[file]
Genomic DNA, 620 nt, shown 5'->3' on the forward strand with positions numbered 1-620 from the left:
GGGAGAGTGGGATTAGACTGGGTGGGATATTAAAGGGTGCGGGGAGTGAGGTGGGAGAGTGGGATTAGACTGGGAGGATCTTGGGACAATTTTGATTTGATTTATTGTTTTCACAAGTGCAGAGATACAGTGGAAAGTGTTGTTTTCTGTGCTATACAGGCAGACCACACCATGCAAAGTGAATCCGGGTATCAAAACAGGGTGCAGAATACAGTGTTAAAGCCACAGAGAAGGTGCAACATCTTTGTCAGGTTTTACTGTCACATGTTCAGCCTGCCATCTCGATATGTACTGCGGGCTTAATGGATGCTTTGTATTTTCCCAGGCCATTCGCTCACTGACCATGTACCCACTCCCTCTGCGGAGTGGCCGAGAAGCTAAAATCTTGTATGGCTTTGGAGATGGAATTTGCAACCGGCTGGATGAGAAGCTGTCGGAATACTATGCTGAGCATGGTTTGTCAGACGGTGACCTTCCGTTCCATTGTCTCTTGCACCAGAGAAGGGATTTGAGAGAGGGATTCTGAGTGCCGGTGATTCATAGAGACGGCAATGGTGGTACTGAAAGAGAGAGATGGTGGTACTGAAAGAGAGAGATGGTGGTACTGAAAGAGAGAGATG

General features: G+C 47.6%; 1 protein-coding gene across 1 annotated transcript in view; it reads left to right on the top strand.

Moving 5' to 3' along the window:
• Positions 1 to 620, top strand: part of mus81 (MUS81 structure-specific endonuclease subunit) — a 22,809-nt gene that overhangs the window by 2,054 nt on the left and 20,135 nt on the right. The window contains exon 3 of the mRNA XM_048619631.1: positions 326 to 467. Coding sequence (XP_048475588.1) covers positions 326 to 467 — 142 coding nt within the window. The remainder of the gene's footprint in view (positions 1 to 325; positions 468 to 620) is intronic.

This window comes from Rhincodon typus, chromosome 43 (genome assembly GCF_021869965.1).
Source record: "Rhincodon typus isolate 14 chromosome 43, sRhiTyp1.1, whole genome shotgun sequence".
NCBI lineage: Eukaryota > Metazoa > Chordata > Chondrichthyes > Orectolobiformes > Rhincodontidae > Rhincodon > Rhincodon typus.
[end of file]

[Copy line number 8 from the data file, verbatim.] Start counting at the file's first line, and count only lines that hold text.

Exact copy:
NCBI lineage: Eukaryota > Metazoa > Chordata > Chondrichthyes > Orectolobiformes > Rhincodontidae > Rhincodon > Rhincodon typus.